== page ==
Q. Should more black women be tested?
A. National guidelines do not specify any groups that should be tested except Eastern European (Ashkenazi) Jewish women with breast or ovarian cancer or a close relative who has had one of those diseases. Genetic counseling should be offered to black women who develop breast cancer before age 50, who have a close relative with the disease, or who have “triple-negative” breast cancer. Triple negative means tumors that are not fueled by estrogen, progesterone or the gene that the drug Herceptin targets.
Q. What can be done if a gene mutation is found?
A. Women who find the mutation after they have breast cancer may want to consider removing both breasts or their ovaries. Those who are screened before cancer develops can consider more frequent screening and prevention measures ranging from hormone-blocking drugs to removal of breasts and ovaries. They also can let relatives know about potential family risk.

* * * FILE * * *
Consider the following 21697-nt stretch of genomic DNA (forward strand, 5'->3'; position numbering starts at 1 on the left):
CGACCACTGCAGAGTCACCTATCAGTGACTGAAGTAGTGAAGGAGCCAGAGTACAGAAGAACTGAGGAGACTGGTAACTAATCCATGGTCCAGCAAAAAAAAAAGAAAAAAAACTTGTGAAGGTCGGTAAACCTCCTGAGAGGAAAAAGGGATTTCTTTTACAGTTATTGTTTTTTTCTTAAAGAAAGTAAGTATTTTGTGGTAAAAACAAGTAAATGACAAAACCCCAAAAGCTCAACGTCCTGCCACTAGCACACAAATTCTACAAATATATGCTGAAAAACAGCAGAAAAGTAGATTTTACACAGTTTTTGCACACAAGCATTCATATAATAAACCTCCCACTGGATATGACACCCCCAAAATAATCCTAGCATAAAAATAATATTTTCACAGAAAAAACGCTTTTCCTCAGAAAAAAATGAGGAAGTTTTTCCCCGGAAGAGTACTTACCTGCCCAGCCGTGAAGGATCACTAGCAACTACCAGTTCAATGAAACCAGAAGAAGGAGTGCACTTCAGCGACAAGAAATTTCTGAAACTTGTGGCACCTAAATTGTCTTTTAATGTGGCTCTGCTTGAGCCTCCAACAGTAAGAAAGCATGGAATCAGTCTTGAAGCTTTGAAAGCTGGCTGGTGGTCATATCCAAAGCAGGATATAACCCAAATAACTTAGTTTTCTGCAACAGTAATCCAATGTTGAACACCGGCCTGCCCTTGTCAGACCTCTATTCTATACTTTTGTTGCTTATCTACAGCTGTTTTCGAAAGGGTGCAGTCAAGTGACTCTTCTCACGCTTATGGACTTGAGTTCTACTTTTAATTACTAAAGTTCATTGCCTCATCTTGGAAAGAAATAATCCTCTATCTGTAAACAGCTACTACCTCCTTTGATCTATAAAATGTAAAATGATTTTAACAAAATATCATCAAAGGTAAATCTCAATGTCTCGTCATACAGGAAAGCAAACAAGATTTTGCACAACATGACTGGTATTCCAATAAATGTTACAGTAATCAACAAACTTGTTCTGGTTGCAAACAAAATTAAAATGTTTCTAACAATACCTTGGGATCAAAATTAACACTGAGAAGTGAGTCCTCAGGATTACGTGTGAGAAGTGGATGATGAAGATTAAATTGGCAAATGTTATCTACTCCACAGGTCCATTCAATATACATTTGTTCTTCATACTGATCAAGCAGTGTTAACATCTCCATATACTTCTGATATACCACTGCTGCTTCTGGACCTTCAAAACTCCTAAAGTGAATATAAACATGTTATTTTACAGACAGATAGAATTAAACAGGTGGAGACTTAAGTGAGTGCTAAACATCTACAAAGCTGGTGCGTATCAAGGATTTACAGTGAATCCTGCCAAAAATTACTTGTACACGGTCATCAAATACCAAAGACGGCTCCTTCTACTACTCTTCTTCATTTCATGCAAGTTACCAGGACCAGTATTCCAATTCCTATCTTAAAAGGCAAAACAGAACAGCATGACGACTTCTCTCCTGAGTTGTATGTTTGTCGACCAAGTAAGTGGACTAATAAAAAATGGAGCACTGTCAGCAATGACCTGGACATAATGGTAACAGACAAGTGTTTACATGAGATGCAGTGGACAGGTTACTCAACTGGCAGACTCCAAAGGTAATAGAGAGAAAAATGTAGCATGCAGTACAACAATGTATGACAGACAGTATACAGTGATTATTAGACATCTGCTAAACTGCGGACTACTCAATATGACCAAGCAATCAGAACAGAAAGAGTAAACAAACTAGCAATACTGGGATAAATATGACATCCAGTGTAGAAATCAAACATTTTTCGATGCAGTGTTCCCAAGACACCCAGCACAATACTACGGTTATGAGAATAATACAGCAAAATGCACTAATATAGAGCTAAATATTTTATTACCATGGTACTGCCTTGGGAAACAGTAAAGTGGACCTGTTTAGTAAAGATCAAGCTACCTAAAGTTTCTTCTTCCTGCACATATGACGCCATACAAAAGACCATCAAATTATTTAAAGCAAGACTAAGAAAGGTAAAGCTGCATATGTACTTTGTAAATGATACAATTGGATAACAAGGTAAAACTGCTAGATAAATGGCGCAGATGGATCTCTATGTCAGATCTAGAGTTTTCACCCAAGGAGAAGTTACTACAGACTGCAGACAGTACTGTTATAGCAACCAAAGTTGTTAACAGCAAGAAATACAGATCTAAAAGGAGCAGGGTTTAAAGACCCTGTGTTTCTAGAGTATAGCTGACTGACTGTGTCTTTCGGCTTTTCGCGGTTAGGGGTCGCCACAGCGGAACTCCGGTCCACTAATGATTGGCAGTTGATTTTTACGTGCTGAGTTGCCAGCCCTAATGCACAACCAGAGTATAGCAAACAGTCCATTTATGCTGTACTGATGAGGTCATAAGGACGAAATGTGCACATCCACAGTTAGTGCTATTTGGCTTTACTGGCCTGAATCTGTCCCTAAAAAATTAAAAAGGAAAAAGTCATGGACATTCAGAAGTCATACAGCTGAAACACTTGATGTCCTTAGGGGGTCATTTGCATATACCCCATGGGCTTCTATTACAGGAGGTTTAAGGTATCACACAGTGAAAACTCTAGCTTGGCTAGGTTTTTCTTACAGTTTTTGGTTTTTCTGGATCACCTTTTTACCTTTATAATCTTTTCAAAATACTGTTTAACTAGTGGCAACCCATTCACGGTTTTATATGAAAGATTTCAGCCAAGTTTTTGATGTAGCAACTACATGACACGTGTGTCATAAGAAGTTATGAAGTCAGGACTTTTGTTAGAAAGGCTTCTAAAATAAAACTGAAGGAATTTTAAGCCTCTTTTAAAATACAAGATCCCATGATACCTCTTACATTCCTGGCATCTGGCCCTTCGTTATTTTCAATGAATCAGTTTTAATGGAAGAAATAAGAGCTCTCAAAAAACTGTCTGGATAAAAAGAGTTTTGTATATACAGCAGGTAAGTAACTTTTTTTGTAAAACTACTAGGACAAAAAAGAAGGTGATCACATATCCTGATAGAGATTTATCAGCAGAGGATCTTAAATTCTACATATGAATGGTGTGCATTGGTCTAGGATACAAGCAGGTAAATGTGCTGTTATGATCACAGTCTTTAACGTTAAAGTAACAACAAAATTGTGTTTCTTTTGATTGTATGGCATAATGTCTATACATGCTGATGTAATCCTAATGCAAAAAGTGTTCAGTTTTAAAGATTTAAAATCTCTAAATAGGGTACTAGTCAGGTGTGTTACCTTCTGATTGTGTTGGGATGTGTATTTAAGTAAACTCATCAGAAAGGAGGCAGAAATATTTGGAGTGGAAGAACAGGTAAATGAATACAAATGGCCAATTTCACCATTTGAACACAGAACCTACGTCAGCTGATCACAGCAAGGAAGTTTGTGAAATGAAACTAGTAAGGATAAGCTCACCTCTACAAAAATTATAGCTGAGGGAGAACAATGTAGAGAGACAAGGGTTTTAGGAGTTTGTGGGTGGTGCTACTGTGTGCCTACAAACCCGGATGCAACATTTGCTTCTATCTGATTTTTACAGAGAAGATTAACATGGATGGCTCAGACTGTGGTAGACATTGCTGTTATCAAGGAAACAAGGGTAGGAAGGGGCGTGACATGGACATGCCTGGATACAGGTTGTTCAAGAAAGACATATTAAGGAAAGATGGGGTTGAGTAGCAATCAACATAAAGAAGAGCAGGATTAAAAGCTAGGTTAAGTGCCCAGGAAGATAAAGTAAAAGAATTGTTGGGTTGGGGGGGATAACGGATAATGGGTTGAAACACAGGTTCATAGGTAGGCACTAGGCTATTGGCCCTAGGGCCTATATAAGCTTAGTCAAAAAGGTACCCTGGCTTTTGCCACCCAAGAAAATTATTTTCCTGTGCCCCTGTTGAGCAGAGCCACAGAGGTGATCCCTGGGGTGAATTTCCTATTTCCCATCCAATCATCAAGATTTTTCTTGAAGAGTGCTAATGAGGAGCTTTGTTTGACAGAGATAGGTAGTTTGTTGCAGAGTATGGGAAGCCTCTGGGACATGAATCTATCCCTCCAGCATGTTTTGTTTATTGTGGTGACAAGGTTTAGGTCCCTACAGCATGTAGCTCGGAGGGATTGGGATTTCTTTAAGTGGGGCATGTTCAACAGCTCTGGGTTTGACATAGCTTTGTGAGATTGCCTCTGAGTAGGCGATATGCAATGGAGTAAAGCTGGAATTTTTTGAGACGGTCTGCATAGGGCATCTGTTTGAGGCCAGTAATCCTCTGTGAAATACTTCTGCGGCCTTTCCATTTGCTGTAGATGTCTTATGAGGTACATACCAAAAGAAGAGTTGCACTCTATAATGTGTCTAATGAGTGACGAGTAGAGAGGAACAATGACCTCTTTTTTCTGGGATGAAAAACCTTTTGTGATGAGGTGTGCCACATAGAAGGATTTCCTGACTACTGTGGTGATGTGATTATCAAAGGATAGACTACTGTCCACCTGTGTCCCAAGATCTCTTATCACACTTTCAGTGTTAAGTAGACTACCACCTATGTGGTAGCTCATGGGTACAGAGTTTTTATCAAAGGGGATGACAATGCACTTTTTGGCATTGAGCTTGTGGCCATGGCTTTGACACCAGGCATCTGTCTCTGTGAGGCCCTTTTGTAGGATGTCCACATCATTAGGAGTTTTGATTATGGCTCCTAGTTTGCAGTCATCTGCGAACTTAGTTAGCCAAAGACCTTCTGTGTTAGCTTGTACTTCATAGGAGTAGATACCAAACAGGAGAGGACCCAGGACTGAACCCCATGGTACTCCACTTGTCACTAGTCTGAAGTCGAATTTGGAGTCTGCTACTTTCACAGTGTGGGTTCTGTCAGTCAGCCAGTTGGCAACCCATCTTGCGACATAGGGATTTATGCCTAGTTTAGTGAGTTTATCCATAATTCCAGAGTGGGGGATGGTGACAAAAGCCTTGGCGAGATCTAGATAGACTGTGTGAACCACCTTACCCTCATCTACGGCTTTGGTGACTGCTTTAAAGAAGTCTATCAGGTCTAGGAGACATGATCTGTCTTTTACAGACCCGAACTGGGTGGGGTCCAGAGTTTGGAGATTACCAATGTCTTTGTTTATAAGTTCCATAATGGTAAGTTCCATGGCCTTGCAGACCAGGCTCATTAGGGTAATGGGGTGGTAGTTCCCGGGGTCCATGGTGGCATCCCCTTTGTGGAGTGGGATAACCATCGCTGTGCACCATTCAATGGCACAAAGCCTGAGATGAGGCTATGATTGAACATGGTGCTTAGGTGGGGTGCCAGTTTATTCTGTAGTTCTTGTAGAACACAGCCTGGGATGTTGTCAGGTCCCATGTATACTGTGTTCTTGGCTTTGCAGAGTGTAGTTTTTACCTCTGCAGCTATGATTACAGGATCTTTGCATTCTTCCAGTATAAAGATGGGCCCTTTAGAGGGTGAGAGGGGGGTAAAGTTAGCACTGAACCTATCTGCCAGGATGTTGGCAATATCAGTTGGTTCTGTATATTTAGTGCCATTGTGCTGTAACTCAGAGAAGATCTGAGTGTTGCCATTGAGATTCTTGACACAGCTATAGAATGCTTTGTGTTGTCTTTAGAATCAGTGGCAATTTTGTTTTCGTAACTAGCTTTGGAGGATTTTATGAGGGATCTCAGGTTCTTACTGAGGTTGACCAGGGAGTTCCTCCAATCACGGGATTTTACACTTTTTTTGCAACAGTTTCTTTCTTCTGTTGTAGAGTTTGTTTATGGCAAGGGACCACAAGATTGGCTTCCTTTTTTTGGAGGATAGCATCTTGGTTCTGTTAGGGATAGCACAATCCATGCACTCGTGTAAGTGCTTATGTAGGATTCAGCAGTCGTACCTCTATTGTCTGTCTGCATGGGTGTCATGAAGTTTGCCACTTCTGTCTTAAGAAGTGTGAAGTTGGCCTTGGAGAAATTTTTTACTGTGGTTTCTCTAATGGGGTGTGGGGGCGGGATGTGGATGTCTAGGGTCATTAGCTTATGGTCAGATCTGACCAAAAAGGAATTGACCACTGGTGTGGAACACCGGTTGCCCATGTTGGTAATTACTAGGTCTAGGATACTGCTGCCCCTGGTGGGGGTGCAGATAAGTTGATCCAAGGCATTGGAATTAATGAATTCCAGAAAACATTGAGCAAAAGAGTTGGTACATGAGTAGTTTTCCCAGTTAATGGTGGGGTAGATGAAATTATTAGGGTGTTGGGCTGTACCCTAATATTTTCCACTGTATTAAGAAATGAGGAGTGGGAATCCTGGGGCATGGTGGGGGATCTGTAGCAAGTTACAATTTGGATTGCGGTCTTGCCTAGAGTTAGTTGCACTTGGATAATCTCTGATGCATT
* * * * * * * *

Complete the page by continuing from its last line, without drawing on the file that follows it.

Q. Why did this study find so many more gene flaws?
A. Standard tests look for just a few common mutations in BRCA1 and BRCA2. The tests cost around $3,000, and insurance will often cover them if a woman has a family history suggesting high risk. A second $750 test is needed to look for a different type of genetic flaw. That test often is not done or covered by insurance.
In the Chicago study, researchers decoded, or sequenced, all 18 genes tied to breast cancer risk, so it could pick up all types of mutations in any of them.